Academic journal article Journal of Contemporary Athletics

An Exploration of the Impact and Needs of Brand Identity Campaigns within Divisions of the National Collegiate Athletic Association (Ncaa)

Academic journal article Journal of Contemporary Athletics

An Exploration of the Impact and Needs of Brand Identity Campaigns within Divisions of the National Collegiate Athletic Association (Ncaa)

Article excerpt

Introduction

Researchers have long suggested that in order for organizations to achieve sustainable competitive advantage, organizations should have a product that is clearly distinguishable from their competitors. Scholars suggest this level of differentiation is achieved by having a unique brand (e.g., Kotier & Armstrong, 1996). While brands are generally examined in terms of products of services, there's also an element of the relationship with the consumer (de Chematony & DalTOlmo-Riley, 1998). Philip Morris understands the importance of brands and as such purchased the Kraft brand for $12.9 billion with the idea that consumer marketing belongs to those companies with the strongest brand (Bahadir, Bharadwaj & Srivastava, 2008). Although creating and fostering a brand may be a consuming task, having a strong brand generates higher return on investment (Aaker, 2012). Branding is a key component in today's economy as is asserted by Semans (2004):

Brand death is costly and avoidable. The decision to kill a brand is the decision to throw away a corporate asset, similar to jettisoning real estate or other capital assets. Management can and should manage their brands as the valuable corporate assets they are. If the brand has any remaining equity at all, the cost of brand improvement is far less than the cost of creating a new brand, (p. 32)

Amoult (2008) reinforces this importance by stating, "branding has never been more important ... In our profession, if you don't know where you stand, you don't know what you need to do to improve" (p. 34). It is well documented that effective brand strategies may yield benefits such as enhanced image and product value as well as increased product consumption (Cooper & Pierce, 2011). Seemingly, many organizations realize this, as effective brands have the ability to connect consumers to products (Amoult, 2008), including teams and organizations (Boyle & Magnusson, 2007). As such, the National Collegiate Athletic Association (NCAA) has also invested time and effort in establishing a strong brand strategy for the entire association. In fact, the NCAA lists the need to "protect and enhance a consistent brand image" among its key principles in terms of advertising and promotion (National Collegiate Athletic Association-a [NCAA], 2013, para. 6). For instance, the NCAA produced a very recognizable set of service announcements to reinforce its brand using the familiar tag-line that "there are over 400,000 NCAA student-athletes, and most of us will go pro in something other than sports." (Pickle, 2010, para. 14). Although the NCAA is employing a single branding message for the entire association and complementary messages in Division II and III, there is a dearth of information regarding the effectiveness of these campaigns. Therefore, this study aims to provide insight regarding the brand identity campaigns used at the divisional level of the NCAA. Specifically, the purpose of this study is to explore and better understand the needs and impacts of brand identity campaigns within the different divisions of the NCAA. Such a study is valuable as it will yield practical, literature- based and theoretical applications. This study will allow for further development of brand equity campaigns for the association and for each representative division. It may assist athletic administrators of the NCAA in their quest to create a stronger brand identity; additionally, it may provide conclusions about the current stage of the NCAA interdivisional brands. Also, it will explore brand equity and the factor constructs as defined by Aaker (1996) as well as the associated theories, thereby contributing to both the marketing literature and related theoretical works.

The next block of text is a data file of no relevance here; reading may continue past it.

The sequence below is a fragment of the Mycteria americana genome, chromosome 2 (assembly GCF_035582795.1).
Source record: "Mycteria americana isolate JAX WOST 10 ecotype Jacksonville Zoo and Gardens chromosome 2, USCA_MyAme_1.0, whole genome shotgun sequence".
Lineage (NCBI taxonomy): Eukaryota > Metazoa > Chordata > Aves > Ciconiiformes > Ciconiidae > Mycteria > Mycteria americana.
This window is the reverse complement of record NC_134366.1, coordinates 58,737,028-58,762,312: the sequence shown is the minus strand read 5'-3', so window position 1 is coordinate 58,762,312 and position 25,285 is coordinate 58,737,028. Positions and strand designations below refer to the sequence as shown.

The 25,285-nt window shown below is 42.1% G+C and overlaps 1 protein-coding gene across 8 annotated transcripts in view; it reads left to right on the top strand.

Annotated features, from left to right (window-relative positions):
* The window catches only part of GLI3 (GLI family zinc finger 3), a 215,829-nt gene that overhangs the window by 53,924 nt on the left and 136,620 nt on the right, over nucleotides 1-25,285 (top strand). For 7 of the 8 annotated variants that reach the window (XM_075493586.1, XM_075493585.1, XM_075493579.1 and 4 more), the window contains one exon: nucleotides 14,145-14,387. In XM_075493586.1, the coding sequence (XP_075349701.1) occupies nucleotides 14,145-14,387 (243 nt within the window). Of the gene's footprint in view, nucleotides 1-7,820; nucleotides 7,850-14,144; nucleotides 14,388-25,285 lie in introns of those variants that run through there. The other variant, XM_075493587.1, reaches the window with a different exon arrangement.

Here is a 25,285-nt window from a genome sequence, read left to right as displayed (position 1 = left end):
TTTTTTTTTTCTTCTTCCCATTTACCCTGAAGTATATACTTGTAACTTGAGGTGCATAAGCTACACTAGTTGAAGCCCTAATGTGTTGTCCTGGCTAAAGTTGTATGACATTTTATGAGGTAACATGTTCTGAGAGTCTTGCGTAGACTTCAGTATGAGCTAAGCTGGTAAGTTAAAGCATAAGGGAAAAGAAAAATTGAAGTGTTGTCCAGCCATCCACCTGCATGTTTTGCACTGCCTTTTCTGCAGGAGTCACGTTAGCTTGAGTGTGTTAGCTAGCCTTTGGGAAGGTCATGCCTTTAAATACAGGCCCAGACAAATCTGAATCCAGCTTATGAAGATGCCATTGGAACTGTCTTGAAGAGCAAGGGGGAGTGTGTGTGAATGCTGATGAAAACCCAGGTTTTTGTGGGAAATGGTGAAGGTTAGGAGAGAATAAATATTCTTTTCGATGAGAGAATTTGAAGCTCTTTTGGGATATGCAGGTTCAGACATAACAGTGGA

Review of Literature

National Collegiate Athletic Association

NCAA President Mark Emmert recently quoted the mission of the association as being "an integral part of higher education and to focus on the development of our student-athletes" (NCAA, 2013, para. …

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